TrialSite recently showcased what appears to be mounting safety issues with Sinopharm’s COVID-19 vaccine. Half-owned by the Chinese government, it’s one of a few controversial vaccines from China. Now doctors in the Southeastern Asian nation of Indonesia are dying after being vaccinated with CoronaVac, another COVID-19 vaccine developed by China’s Sinovac. With the Delta variant rapidly circulating in populations, this part of the world faces an unprecedented third wave of infections and deaths associated with the novel coronavirus. With 20,000 cases reported for the nation alone on Thursday and 21,342 cases on Sunday, June 27, oxygen supplies at hospitals in the largest city Jakarta run low in a theme similar to what was experienced recently in India. While many of this nation’s physicians were vaccinated with Sinovac, unfortunately at least 401 doctors have died, reports the Indonesian Medical Association’s risk mitigation team. Out of the dead, at least 20 were inoculated with Sinovac. According to a recent Wall Street Journal entry, Joe Emont writes that at least 10 of the 26 doctors who received both doses of CoronaVac died.
Then recently 358 medical workers based in Kudus, Indonesia, fully vaccinated again with Sinovac, fell ill to SARS-COV-2 infection, testing positive for the coronavirus. Indonesia, considered a low-and-middle-income country (LMIC), has vaccinated only 5% of its population—the fourth largest at about 275 million worldwide. The data starts to indicate that Sinovac isn’t as effective as some of the Western vaccines, such as Moderna, Pfizer-BioNtech, Johnson and Johnson, and new investigational aspirants such as Novavax and CureVac.
Better than Nothing
Yet the country just recommended the vaccine for children 12 and above given the concerns associated with the present surge. As reported in Nikkei Asia, the current crisis severity outweighs this specific vaccine’s product concern, but that could change quickly.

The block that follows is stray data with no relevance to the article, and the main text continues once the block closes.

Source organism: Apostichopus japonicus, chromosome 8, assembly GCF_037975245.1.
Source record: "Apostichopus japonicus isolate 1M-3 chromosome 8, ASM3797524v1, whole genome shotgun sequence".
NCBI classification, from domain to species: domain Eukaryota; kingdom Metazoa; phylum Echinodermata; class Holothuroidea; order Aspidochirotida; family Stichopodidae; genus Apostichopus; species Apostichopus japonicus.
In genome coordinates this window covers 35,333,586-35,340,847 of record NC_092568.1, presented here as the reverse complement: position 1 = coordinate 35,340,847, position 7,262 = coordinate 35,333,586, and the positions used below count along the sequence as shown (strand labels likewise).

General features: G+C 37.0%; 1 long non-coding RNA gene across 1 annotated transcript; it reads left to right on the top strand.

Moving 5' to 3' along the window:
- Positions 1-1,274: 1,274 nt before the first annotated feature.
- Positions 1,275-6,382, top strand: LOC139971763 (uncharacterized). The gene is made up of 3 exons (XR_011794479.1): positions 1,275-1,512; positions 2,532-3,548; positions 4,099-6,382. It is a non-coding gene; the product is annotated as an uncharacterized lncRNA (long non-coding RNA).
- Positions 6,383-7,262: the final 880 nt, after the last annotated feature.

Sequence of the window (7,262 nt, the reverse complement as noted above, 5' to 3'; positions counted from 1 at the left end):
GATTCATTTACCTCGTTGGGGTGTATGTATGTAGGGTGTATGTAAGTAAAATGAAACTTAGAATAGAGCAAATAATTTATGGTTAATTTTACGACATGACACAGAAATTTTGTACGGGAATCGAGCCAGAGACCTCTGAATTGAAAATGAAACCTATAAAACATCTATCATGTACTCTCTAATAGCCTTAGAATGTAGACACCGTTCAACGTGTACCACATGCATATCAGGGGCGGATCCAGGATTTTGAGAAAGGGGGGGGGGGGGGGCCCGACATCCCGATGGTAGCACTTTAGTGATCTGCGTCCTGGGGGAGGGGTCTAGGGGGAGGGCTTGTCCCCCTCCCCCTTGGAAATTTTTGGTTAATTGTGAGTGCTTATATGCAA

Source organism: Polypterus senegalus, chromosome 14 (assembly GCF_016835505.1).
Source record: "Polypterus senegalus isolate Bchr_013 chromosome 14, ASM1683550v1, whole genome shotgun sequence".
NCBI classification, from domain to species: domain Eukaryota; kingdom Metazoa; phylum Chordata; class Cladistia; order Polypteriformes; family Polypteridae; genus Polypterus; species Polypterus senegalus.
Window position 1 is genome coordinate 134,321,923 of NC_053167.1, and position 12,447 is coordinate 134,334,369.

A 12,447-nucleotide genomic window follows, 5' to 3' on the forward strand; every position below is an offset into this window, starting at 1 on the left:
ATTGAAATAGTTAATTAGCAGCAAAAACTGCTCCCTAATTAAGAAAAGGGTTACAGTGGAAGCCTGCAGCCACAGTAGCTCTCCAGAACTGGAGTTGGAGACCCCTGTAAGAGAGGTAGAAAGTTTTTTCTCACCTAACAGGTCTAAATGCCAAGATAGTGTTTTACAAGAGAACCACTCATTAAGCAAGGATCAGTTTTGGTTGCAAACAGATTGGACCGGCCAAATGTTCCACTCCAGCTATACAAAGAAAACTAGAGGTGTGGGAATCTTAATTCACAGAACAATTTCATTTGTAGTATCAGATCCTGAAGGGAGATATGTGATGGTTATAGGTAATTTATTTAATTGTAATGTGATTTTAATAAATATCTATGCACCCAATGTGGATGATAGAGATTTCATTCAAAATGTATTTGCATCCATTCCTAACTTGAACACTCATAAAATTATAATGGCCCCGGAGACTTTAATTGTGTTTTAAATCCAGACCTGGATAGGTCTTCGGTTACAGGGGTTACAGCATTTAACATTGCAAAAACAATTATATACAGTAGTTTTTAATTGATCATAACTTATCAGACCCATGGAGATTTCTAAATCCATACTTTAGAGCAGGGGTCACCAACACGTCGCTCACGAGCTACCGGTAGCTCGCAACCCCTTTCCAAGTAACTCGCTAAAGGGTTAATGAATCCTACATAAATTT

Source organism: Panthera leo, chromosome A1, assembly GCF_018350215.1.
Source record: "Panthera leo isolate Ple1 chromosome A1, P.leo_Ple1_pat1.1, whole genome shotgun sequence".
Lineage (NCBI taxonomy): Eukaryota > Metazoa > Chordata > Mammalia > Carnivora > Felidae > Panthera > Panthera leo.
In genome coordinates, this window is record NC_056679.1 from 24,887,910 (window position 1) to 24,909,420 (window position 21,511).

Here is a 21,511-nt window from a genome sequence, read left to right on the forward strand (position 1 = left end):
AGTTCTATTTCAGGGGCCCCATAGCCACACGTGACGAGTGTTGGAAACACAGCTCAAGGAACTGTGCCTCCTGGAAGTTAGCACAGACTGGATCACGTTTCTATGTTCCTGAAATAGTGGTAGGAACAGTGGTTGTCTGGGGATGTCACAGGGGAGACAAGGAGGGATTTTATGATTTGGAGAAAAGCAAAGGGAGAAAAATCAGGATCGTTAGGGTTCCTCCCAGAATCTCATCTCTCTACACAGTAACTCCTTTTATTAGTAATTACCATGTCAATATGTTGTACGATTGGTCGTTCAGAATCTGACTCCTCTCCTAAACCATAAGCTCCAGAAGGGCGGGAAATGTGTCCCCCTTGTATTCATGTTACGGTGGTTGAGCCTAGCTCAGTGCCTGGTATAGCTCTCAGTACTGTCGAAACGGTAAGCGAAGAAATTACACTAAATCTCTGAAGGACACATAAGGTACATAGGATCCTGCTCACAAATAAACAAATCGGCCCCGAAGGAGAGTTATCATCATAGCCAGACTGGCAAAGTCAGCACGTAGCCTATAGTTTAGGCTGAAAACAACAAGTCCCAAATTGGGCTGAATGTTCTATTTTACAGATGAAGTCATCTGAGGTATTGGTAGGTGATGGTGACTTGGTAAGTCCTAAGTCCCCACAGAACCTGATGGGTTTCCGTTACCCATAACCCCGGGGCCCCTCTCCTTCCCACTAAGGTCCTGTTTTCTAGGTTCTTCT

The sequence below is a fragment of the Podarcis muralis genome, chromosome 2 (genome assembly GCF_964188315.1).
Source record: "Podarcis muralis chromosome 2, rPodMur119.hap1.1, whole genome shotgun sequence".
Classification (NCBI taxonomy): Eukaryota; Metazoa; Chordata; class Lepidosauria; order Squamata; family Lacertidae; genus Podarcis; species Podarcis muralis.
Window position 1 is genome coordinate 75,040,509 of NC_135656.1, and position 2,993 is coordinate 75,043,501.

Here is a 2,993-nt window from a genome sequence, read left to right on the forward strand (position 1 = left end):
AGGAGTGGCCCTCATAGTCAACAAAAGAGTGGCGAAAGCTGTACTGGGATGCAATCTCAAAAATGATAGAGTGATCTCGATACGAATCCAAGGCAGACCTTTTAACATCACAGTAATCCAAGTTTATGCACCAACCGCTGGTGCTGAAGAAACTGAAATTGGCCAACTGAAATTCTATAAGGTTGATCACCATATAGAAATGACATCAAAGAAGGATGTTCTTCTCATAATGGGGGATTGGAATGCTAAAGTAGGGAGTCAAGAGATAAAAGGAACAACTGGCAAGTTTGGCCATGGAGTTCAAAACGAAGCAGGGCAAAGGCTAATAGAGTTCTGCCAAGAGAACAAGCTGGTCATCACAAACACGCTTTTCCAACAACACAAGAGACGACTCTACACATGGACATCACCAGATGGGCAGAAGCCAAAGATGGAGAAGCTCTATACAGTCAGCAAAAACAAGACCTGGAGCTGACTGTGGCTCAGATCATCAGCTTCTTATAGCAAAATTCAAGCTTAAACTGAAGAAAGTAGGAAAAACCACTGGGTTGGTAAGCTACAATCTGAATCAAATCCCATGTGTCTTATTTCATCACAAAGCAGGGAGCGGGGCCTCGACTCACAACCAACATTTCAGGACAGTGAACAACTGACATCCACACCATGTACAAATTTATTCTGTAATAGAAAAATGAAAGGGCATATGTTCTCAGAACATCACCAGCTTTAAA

Other Places with Questionable Results
TrialSite recently raised concerns with vaccines from China, including Sinopharm’s product. For example, Seychelles is one of the most vaccinated places on the planet against COVID-19 yet data in Our World Data indicate horrible outbreaks and hence a correlation between inoculation and SARS-CoV-2 infection and death.
A Problematic Culture or Just Standard Corp. Affairs?
TrialSite has long expressed concern about Sinovac. We shared last summer that a $15 million convertible debt deal with Chinese and American investors raised some red flags with TrialSite’s analysts. This financing was minuscule compared to what the competitors were raising. Moreover, a review of company events found a problematic series of actions to possibly hurt investors and protect management, such as the enactment of a rare “poison pill” in response to investor conflicts. Apparently, this wasn’t the first time managerial action led to disgruntled investors, implicating one drama after another, from boardroom intrigue to unnamed officials raising their factories!
At that time last summer, the company, incorporated in Antigua yet governed in Delaware, used investors 1Global Capital (engaged in litigation with the company at the time), Chiang Jia Li, and OrbiMed Advisors to trigger the poison pill, as combined they owned over 15 percent of the company stock. Transparency has been a continual theme not only with the CoronaVac clinical trials data specifically but also at the shareholder level. The company, which has been heavily promoted by the Chinese government and thus part of what’s been called by the press around the world as “vaccine diplomacy.” That is, nations such as China and Russia have used vaccine products as an opportunity to emerge from the COVID-19 world crisis as a more influential superpower. For example, Xi Jinping, China’s supreme leader, committed to a Chinese vaccine, economically viable in all ways—from storage to distribution—and thus could be used by hundreds of millions if not billions around the world.
Awareness, Transparency, Accessibility & Engagement
The present-day crisis in Southeast Asia drives the prioritization of inoculation with SinoVac. But TrialSite suggests that opaqueness won’t help in this COVID-19 world and beyond for too long, with the business and health communities becoming ever more connected globally. TrialSite cannot overstate the importance of three elements in advancing biomedical research, including 1) awareness, 2) transparency and accessibility, and 3) engagement. In the case of Sinovac, it should open up its data with the scientific community, although perhaps raising possible discomfort in the short run, greater trust in the long run benefits patients, the company, and investors.